Varadkar believes Ireland should join new EU military structure
Opposition TDs say further debate is required on whether State should sign up to Pesco
A new EU military structure that the Government supports is the start of Europe taking control of its own defence, the Taoiseach has said.
A new EU military structure that the Government supports is the start of Europe taking control of its own defence and not depending on the United States, Taoiseach Leo Varadkar has said.
“I’ve a very clear view on this. A Europe worth building is a Europe worth defending,” he told the Dáil as he expressed his support for Ireland joining the Pesco (Permanent Structured Co-operation Agreement).
The new military structure would allow the Defence Forces to co-operate with other armies in military missions around the world.
Mr Varadkar said Ireland would take a particular “non-aligned and neutral” approach to Pesco, along with three other neutral EU states which have signed up – Sweden, Austria and Finland.
Opposition TDs objected to a vote being taken on Thursday to decide whether Ireland should sign up to Pesco, amid heated exchanges about further debate being required on an issue some claimed would affect Ireland’s military neutrality.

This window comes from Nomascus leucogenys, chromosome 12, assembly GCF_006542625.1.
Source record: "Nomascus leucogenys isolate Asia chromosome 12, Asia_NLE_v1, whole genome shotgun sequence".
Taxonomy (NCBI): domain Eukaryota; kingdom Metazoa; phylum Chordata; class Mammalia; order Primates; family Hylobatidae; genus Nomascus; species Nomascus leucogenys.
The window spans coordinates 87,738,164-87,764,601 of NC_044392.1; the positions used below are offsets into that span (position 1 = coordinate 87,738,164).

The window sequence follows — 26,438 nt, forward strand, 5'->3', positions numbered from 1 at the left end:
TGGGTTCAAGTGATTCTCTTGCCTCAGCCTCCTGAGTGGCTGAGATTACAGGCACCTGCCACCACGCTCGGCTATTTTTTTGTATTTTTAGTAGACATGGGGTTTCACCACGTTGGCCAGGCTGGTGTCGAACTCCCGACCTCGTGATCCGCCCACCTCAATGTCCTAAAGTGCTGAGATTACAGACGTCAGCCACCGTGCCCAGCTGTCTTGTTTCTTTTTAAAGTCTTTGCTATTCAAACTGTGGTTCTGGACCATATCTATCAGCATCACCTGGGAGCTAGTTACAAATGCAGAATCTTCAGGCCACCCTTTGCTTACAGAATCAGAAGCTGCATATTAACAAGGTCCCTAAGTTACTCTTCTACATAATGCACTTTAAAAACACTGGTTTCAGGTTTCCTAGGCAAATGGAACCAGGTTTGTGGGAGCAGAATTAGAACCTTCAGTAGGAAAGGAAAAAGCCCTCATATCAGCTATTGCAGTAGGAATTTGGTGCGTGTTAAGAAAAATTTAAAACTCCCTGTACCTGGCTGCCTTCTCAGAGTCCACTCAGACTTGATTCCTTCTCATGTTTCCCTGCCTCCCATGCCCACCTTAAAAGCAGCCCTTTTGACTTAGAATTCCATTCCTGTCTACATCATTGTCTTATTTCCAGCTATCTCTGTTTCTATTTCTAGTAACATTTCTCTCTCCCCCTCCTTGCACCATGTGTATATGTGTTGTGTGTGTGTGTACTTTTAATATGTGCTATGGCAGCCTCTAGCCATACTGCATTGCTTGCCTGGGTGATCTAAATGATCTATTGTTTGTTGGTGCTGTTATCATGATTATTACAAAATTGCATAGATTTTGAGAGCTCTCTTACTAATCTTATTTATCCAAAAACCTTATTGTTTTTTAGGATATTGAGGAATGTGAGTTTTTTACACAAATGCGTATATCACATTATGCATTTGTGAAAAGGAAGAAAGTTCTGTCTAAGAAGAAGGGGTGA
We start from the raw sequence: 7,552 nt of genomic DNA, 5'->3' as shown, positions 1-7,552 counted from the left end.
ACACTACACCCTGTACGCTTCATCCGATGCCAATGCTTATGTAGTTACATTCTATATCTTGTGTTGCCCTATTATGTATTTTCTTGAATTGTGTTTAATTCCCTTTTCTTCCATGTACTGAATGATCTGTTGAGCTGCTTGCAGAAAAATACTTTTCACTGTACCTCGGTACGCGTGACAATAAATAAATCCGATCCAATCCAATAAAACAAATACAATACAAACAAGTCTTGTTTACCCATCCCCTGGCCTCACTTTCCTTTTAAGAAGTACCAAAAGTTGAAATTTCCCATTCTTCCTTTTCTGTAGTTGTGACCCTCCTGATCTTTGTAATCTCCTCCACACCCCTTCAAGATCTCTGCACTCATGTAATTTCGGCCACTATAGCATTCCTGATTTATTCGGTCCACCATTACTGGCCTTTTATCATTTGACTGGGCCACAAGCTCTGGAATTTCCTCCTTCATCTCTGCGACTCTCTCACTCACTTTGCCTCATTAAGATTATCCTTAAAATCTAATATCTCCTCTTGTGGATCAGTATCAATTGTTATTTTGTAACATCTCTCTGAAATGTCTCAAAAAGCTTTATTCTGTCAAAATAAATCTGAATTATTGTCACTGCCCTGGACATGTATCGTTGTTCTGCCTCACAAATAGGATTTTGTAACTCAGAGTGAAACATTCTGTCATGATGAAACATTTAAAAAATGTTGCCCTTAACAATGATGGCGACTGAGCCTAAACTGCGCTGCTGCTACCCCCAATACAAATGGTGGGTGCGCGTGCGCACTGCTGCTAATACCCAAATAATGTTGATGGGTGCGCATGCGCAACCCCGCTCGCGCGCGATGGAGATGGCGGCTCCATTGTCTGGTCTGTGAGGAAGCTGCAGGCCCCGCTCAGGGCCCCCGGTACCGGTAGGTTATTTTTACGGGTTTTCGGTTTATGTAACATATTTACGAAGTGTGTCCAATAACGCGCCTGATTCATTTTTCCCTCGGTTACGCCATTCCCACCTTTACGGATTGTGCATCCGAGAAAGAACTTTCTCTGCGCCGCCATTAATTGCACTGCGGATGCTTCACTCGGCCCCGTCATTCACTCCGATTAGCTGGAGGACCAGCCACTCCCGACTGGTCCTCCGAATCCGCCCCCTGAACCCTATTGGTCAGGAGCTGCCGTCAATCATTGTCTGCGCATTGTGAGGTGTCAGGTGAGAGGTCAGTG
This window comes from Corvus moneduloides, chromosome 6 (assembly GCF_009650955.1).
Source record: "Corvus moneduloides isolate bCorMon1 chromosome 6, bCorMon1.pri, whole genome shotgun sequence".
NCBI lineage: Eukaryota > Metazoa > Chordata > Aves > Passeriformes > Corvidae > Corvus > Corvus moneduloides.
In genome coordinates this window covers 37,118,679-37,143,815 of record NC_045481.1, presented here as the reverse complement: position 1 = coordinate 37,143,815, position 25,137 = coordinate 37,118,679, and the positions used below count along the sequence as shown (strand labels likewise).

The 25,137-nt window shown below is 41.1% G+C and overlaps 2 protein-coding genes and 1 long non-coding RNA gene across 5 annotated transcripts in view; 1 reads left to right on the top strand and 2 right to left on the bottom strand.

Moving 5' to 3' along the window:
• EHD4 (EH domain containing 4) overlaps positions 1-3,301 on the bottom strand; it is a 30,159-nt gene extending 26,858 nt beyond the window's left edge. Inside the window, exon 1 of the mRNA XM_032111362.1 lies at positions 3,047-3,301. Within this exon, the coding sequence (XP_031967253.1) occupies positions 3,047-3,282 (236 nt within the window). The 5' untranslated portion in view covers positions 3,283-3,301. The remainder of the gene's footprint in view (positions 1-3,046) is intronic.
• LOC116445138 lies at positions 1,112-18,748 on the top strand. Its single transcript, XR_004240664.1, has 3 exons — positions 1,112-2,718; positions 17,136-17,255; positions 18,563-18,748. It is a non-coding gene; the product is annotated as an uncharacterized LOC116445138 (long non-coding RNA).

The Government hopes to have a decision to join in time for the EU Council meeting next week.
Sinn Féin defence spokesman Aengus Ó Snodaigh called for a full hearing and said there had been “no proper notice”. He claimed it was “an attempt to ram it through the House tomorrow”.
Labour leader Brendan Howlin said he had proposed witnesses and the Army could be called to speak on the issue but “a joke is being made of that proposal”.
Green party leader Eamon Ryan said it was “not a small issue to be decided in such a rushed way. It is a critical strategic issue in terms of our relationship with the EU and it deserves time, debate and consideration”, and it could be decided in January, he said.
But the Taoiseach insisted “the time for a decision is now. Let’s make it”. He said Pesco was included in the Lisbon Treaty in 2009 and there had been “ample time for a debate since then”.